World briefs 3/16/06

Thursday, March 16, 2006

United Nations approves Human Rights Council

UNITED NATIONS -- U.N. member states ignored U.S. opposition and approved a new Human Rights Council on Wednesday, attempting to strengthen the world body's machinery to deal with major human rights offenders. The vote in the 191-member General Assembly was 170-4, with three abstentions. The Bush administration refused to back the new council, saying it was not the radical reform needed to ensure that countries like Cuba, Sudan, Myanmar and Zimbabwe -- known as rights abusers -- were barred from membership. U.S. officials said Washington does not support withholding money from the U.N. budget that will fund the new council, but no decision has been made on whether it will seek a seat on the new council.

Two Bosnian Muslim commanders convicted

AMSTERDAM, Netherlands -- Two Bosnian Muslim army commanders were convicted of war crimes Wednesday for failing to rein in foreign Muslim volunteers who murdered and tortured Bosnian Croats and Serbs in a 1990s "holy war." The U.N. war crimes tribunal in The Hague sentenced former Bosnian army chief of staff Enver Hadzihasanovic to five years in prison and his deputy, Amir Kubura, to 2 1/2 years. It was the first time the Yugoslav tribunal dealt with the so-called mujahedeen, or holy warriors, who came mainly from North Africa and the Middle East to fight on the Muslim side in the 1992-1995 Bosnian war.

Six men hospitalized due to reactions in drug test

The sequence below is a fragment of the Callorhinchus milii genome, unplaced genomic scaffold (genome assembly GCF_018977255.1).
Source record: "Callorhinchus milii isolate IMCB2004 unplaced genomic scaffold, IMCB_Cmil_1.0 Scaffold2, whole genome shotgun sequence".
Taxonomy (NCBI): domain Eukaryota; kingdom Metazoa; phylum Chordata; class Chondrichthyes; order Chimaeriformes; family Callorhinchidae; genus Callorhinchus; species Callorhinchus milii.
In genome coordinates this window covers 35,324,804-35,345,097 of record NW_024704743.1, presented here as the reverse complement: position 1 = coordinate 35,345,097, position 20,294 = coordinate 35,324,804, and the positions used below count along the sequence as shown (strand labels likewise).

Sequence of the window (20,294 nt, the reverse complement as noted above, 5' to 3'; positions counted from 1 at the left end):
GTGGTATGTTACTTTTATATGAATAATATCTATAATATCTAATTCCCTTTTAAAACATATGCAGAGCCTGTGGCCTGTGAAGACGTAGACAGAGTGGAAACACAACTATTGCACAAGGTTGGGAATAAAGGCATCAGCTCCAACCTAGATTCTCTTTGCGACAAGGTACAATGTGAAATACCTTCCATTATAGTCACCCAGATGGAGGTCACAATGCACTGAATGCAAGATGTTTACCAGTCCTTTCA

LONDON -- Two men were hospitalized in critical condition Wednesday and four others were in serious condition after suffering adverse reactions in trials of a new drug, and British regulators ordered the tests suspended. Parexel International, which supervised the trial, identified the drug as TGN1412, a monoclonal antibody developed by TeGenero AG of Wuerzburg, Germany, for treatment of autoimmune and inflammatory diseases and leukemia. Ganesh Suntharalingam, clinical director of intensive care at Northwick Park Hospital, said two of the men were in critical condition and four were in serious condition but showing signs of improvement.

Milosevic's body returns home to Belgrade

BELGRADE, Serbia-Montenegro -- The body of Slobodan Milosevic returned home Wednesday to a low-key welcome, with baggage handlers unceremoniously removing the former president's casket from a jetliner's cargo hold after a slew of suitcases. But some diehards who stood in the cold and snow flurries greeted his coffin with tears, kisses and wailing, reflecting the divisive emotions that Milosevic can still muster, even in death. Milosevic died last weekend at a U.N. detention center in the Netherlands near the war crimes tribunal that was trying him on charges of genocide and crimes against humanity. He will be buried Saturday in the grounds of the family estate in the industrial town of Pozarevac, about 30 miles southeast of Belgrade, an official of Milosevic's Socialist Party said.

-- From wire reports

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